Take the 2-minute tour ×
Stack Overflow is a question and answer site for professional and enthusiast programmers. It's 100% free, no registration required.

I am working in Ruby and have found the need to have conditional return statements at the end of some/most of my methods.

Here is what I have:

 # <ident-list> -> [ident] <ident-A>
  def ident_list(keys)
    id = nil
    ident_a_node = nil

    ## method hidden

    return IdentifierListNode.new(id, ident_a_node) unless id.nil?
    return nil
  end

Is there a better/cleaner way to go about this with multiple returns?

share|improve this question

5 Answers 5

up vote 5 down vote accepted

The last line before the end can be simply

IdentifierListNode.new(id, ident_a_node) unless id.nil?

The last statement executed is the return value of the method. If id is nil, the statement will evaluate as nil, and if not then the new IdentifierListNode instance will be returned.

share|improve this answer
    
Thanks, I didn't know it would return nil without it being explicitly there –  Hunter McMillen Jun 12 '12 at 13:05

When using double ampersands (AND operator), the right hand will return, so you can shorten Adrian's answer to this:

return (id && IdentifierListNode.new(id, ident_a_node))

As the first part of the condition checks for the presence of id, nil will be returned. If this is the last statement, you can remove the "return" altogether since it's implied in Ruby, leaving just:

id && IdentifierListNode.new(id, ident_a_node)

Tested with the following:

def check(input)
  input && input * 2
end

check(nil) # => nil
check(123) # => 246
share|improve this answer
return (id.nil? ? nil : IdentifierListNode.new(id, ident_a_node))
share|improve this answer
2  
This is less readable than his version, IMHO. –  Sergio Tulentsev Jun 12 '12 at 13:00

As it stands you'll be making nil checks all over the place.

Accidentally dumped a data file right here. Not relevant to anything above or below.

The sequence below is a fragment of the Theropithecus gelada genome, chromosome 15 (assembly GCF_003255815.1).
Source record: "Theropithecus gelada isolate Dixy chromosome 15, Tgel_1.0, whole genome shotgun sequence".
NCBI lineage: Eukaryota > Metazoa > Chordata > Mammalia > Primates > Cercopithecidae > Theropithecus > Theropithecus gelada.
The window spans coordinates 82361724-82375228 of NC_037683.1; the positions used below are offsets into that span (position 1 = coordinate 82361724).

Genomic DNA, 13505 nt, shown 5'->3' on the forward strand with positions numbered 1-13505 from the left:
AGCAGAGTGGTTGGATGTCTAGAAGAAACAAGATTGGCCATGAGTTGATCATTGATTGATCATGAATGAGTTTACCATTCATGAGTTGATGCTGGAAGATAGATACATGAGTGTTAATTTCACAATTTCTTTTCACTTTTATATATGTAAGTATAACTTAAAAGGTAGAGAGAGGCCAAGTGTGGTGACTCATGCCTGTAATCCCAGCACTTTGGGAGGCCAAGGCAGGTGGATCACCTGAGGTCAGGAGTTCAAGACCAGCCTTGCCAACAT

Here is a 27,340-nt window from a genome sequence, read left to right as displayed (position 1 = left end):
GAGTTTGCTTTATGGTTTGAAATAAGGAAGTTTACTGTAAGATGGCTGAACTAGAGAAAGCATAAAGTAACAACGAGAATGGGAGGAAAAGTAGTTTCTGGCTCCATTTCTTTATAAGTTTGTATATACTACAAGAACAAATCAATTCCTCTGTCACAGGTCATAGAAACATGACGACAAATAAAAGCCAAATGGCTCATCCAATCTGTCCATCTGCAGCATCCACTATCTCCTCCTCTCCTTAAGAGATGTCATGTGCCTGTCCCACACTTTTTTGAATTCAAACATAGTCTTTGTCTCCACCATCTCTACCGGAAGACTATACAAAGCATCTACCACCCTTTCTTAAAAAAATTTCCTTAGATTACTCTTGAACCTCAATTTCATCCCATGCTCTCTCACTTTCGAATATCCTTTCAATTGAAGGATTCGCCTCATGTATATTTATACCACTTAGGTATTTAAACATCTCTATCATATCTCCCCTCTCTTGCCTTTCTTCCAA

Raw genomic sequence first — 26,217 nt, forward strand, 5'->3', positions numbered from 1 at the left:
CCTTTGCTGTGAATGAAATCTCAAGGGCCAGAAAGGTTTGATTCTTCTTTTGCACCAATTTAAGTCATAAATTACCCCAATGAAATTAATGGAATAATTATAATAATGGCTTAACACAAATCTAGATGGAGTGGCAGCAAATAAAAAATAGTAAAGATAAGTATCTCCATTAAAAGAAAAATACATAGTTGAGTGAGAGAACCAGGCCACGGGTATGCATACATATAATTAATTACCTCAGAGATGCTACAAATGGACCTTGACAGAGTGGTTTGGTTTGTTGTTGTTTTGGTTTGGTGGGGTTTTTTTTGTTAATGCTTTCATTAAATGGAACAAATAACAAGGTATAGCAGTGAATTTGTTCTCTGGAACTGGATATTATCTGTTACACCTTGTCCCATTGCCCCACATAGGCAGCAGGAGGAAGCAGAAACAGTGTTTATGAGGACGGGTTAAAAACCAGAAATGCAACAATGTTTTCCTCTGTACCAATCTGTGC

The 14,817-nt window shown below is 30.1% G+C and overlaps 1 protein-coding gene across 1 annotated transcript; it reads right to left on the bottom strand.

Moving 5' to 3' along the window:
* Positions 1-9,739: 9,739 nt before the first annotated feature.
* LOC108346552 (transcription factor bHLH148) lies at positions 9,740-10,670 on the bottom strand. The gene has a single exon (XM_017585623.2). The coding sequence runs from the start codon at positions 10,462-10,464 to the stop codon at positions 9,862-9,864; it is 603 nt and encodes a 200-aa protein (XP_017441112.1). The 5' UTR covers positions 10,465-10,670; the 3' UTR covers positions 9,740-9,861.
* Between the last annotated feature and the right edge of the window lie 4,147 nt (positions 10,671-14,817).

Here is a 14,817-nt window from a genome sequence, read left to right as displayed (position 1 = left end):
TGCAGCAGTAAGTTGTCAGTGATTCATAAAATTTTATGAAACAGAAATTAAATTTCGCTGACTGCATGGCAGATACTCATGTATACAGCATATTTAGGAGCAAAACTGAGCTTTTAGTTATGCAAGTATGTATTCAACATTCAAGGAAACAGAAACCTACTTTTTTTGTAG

I know this might not answer directly your question, but you should try to adopt other coding pattern. Worth reading:

How to avoid “!= null” statements in Java?

share|improve this answer
    
The nil checks are needed for this particular application because I am implementing a grammar, some of the productions of this grammar can be null –  Hunter McMillen Jun 12 '12 at 13:04

While you can make the return into a one-liner, this is one of those cases where I think being a little more explicit and skimmable is worth it. This is certainly debatable, but after working on a lot of different teams with rubyists I think that if you go to a one line version there's a good chance that you (or another member of your team) may misinterpret the potential exit states when looking at the code later.

I'd suggest:

def ident_list(keys)
  id = nil
  ident_a_node = nil

  ## method hidden

  return IdentifierListNode.new(id, ident_a_node) unless id.nil?
  nil
end

or if you don't care about the difference between false/nil in this case, even better:

def ident_list(keys)
  id = nil
  ident_a_node = nil

  ## method hidden

  return IdentifierListNode.new(id, ident_a_node) if id
  nil
end

Pretty much everyone who has worked in ruby for a little while understands that a final value in a method is implicitly returned (i.e. this will return nil if no return beforehand) - and you can get that a glance. My experience is that lots of people who have worked with ruby for a long time still get tripped up by variations of && and less explicit conditional returns.

If you are determined to use a one-liner, I'd go with Ryan's answer, mostly because it's an idiom that is used fairly commonly and less likely to be confused:

def ident_list(keys)
  id = nil
  ident_a_node = nil

  ## method hidden

  id && IdentifierListNode.new(id, ident_a_node)
end

One caveat to this approach is that you actually end up with three possible return states instead of two (the other options will only return nil or your new IdentifierListNode):

  • When id is nil, return value will be nil
  • When id is false, return value will be false
  • When id is anything else, return value will be your IdentifierListNode object
share|improve this answer

Your Answer

 
discard

By posting your answer, you agree to the privacy policy and terms of service.

Not the answer you're looking for? Browse other questions tagged or ask your own question.